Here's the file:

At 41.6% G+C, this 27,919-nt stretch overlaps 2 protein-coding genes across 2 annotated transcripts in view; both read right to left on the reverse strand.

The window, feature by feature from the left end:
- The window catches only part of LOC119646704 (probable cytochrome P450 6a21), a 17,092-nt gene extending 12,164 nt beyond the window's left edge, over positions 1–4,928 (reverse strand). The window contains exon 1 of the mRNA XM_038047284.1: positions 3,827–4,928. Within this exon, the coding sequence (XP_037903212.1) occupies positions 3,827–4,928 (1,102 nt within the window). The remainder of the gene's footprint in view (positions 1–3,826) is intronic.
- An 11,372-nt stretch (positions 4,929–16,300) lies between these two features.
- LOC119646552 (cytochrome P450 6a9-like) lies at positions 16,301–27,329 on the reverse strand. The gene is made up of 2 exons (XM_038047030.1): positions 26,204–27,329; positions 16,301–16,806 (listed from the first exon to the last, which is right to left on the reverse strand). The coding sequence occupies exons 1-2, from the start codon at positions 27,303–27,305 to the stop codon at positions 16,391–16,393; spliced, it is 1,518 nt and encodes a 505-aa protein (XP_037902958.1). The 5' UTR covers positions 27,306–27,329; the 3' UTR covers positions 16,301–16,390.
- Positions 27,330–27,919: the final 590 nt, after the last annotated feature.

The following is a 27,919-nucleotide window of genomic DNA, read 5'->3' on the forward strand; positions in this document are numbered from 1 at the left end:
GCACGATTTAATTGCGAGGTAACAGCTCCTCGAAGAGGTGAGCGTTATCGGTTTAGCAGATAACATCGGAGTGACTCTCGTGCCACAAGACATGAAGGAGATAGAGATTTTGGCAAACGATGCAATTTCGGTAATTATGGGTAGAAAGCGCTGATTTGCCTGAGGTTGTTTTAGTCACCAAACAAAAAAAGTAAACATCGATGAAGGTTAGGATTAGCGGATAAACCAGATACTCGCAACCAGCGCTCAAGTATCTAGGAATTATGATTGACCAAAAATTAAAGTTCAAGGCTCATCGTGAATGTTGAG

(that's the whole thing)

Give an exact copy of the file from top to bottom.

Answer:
At 41.6% G+C, this 27,919-nt stretch overlaps 2 protein-coding genes across 2 annotated transcripts in view; both read right to left on the reverse strand.

The window, feature by feature from the left end:
- The window catches only part of LOC119646704 (probable cytochrome P450 6a21), a 17,092-nt gene extending 12,164 nt beyond the window's left edge, over positions 1–4,928 (reverse strand). The window contains exon 1 of the mRNA XM_038047284.1: positions 3,827–4,928. Within this exon, the coding sequence (XP_037903212.1) occupies positions 3,827–4,928 (1,102 nt within the window). The remainder of the gene's footprint in view (positions 1–3,826) is intronic.
- An 11,372-nt stretch (positions 4,929–16,300) lies between these two features.
- LOC119646552 (cytochrome P450 6a9-like) lies at positions 16,301–27,329 on the reverse strand. The gene is made up of 2 exons (XM_038047030.1): positions 26,204–27,329; positions 16,301–16,806 (listed from the first exon to the last, which is right to left on the reverse strand). The coding sequence occupies exons 1-2, from the start codon at positions 27,303–27,305 to the stop codon at positions 16,391–16,393; spliced, it is 1,518 nt and encodes a 505-aa protein (XP_037902958.1). The 5' UTR covers positions 27,306–27,329; the 3' UTR covers positions 16,301–16,390.
- Positions 27,330–27,919: the final 590 nt, after the last annotated feature.

The following is a 27,919-nucleotide window of genomic DNA, read 5'->3' on the forward strand; positions in this document are numbered from 1 at the left end:
GCACGATTTAATTGCGAGGTAACAGCTCCTCGAAGAGGTGAGCGTTATCGGTTTAGCAGATAACATCGGAGTGACTCTCGTGCCACAAGACATGAAGGAGATAGAGATTTTGGCAAACGATGCAATTTCGGTAATTATGGGTAGAAAGCGCTGATTTGCCTGAGGTTGTTTTAGTCACCAAACAAAAAAAGTAAACATCGATGAAGGTTAGGATTAGCGGATAAACCAGATACTCGCAACCAGCGCTCAAGTATCTAGGAATTATGATTGACCAAAAATTAAAGTTCAAGGCTCATCGTGAATGTTGAG